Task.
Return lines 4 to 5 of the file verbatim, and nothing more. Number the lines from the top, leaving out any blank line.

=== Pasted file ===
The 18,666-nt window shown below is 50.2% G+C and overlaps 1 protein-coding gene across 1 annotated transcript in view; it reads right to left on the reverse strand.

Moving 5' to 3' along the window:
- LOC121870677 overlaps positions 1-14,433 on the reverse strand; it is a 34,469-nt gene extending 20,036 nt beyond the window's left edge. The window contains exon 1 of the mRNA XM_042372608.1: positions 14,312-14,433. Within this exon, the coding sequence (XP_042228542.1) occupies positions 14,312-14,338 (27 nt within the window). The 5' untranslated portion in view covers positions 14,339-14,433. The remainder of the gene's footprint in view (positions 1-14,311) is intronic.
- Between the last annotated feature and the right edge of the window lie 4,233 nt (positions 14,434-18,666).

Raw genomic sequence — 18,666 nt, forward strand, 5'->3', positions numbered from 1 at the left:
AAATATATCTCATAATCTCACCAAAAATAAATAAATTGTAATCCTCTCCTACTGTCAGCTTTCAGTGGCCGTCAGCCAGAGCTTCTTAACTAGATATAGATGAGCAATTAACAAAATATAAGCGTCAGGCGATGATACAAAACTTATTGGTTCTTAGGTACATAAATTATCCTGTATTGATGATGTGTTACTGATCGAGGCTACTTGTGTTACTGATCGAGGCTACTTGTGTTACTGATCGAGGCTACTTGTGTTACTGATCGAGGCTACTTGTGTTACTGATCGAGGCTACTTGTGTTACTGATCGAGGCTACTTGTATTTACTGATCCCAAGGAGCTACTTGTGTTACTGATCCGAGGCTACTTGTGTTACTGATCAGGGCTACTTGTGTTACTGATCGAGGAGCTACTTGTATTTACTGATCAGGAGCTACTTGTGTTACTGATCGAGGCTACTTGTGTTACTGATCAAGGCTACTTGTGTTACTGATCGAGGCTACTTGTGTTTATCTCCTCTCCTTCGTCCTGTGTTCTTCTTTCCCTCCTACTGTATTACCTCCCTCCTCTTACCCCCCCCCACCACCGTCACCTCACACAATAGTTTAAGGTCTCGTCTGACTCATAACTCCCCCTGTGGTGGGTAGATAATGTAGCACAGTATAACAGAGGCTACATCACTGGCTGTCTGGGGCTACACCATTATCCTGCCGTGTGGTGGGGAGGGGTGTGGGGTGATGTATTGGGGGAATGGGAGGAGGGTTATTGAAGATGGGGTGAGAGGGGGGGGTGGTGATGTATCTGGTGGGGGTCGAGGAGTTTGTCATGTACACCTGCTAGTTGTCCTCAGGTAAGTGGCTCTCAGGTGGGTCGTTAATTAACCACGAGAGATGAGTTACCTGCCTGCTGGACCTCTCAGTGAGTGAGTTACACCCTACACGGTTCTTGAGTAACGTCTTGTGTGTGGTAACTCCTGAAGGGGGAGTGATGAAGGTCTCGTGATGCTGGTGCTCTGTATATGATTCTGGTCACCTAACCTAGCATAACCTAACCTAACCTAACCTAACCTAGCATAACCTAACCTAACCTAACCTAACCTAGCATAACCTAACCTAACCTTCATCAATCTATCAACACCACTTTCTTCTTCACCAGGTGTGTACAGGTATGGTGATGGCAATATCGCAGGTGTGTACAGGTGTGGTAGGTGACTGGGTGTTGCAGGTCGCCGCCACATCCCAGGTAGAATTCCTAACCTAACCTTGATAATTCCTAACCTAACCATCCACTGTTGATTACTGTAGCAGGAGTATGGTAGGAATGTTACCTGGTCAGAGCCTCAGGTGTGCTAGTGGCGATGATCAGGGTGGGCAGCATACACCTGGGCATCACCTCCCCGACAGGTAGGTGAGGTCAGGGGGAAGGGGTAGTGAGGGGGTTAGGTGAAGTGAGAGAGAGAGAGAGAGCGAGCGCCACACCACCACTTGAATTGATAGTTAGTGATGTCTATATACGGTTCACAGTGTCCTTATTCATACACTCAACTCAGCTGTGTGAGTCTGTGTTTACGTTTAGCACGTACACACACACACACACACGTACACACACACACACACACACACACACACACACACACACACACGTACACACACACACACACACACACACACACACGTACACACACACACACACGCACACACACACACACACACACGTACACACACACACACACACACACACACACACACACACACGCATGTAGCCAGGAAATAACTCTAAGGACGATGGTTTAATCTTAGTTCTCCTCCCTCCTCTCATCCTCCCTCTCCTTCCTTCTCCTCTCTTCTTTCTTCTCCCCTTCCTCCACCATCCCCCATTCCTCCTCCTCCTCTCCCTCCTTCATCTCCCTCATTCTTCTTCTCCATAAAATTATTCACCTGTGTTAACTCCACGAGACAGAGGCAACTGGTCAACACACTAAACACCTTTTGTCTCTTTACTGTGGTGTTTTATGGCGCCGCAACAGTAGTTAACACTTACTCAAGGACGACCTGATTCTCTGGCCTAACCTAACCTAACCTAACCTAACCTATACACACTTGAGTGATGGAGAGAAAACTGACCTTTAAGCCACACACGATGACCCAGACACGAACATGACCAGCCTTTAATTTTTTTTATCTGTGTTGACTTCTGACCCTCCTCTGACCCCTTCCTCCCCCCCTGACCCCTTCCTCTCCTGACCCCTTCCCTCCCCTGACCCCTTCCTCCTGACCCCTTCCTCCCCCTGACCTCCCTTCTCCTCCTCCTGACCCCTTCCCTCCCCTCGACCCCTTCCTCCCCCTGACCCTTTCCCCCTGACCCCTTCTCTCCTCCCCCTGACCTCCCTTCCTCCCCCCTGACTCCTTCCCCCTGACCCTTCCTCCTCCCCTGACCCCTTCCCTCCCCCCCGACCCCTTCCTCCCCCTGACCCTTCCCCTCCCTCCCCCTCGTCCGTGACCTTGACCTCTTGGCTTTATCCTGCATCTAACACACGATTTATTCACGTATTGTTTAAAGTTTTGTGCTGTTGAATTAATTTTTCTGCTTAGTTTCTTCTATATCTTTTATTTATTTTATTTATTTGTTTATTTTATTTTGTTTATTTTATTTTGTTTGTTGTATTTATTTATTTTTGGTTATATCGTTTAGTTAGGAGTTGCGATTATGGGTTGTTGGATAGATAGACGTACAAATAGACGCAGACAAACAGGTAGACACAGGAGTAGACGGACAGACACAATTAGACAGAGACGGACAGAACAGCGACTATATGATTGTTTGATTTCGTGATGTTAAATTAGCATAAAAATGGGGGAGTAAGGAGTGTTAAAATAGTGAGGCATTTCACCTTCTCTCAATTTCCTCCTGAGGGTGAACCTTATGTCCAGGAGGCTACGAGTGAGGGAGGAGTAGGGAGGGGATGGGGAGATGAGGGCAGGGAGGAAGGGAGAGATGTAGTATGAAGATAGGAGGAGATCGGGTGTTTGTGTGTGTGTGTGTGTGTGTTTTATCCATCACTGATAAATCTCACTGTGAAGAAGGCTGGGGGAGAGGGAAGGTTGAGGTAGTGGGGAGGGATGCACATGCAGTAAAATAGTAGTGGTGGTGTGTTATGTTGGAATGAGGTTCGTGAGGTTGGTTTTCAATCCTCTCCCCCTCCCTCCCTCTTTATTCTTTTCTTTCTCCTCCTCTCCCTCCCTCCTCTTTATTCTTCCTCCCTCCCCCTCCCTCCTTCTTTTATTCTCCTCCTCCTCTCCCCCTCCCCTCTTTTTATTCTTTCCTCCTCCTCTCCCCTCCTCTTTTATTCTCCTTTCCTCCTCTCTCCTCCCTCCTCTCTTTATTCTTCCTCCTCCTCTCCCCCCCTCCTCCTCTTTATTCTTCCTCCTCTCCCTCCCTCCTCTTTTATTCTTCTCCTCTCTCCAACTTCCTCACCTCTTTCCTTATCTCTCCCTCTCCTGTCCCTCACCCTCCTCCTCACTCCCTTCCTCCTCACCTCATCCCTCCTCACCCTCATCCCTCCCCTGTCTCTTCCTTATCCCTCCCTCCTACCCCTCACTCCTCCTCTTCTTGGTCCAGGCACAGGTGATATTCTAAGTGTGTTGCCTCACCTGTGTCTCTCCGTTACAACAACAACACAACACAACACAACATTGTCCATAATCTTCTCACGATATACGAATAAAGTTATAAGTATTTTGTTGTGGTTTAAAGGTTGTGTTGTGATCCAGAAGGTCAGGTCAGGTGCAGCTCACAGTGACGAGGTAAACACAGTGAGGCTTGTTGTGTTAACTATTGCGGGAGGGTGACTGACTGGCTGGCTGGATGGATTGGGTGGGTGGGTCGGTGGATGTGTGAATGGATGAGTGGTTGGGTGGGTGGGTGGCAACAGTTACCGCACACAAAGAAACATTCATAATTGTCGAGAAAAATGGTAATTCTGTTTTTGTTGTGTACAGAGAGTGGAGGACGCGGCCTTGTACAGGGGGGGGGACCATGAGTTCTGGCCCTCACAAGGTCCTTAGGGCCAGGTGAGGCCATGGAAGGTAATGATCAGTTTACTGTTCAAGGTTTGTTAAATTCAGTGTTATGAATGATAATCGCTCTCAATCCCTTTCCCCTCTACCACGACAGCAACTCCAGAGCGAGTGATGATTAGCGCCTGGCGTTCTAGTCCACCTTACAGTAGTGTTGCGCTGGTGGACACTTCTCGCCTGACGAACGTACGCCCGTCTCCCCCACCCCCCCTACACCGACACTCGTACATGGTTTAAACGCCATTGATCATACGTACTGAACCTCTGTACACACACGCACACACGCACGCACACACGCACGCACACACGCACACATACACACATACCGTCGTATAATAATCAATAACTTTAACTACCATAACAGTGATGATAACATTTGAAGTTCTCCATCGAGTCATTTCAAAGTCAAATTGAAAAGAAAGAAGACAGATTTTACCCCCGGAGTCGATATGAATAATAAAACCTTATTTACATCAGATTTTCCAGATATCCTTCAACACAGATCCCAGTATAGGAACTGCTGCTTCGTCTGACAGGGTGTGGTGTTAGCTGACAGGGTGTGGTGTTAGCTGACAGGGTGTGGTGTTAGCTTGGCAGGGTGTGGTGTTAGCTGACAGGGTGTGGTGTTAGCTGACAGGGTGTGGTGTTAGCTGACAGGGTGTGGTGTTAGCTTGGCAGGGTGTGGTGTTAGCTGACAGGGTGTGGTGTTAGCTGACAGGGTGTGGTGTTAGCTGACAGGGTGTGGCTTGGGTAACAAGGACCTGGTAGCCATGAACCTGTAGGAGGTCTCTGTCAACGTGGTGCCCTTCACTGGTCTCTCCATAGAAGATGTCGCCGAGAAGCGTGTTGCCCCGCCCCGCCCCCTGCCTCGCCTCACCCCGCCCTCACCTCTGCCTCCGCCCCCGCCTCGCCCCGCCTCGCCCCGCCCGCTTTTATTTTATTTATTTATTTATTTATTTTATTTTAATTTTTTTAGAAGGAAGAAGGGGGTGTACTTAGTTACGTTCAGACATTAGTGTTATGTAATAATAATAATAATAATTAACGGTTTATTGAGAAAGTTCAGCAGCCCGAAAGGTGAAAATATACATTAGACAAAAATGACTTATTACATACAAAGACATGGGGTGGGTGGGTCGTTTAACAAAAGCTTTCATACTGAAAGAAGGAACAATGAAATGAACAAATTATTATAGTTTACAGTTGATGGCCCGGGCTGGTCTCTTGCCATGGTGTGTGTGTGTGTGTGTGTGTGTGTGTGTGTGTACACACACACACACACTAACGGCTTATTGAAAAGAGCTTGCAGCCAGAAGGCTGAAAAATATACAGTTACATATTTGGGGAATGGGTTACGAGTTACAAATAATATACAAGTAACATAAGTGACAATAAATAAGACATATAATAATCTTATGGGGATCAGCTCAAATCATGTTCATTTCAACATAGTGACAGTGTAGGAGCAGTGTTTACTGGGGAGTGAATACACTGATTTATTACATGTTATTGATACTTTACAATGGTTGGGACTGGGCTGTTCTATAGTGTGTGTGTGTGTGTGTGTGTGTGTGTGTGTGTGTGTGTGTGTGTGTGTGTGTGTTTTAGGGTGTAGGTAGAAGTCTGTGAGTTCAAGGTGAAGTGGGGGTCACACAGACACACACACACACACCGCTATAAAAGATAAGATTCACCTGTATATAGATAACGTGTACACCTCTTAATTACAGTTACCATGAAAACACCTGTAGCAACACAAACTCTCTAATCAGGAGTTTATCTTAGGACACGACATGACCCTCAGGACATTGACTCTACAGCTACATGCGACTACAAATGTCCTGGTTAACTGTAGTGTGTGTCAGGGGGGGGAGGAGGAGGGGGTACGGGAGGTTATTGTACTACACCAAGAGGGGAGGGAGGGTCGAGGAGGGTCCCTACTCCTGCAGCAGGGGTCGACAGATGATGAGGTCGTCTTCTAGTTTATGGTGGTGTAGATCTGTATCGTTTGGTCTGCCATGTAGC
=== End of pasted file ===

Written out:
- Between the last annotated feature and the right edge of the window lie 4,233 nt (positions 14,434-18,666).

Raw genomic sequence — 18,666 nt, forward strand, 5'->3', positions numbered from 1 at the left: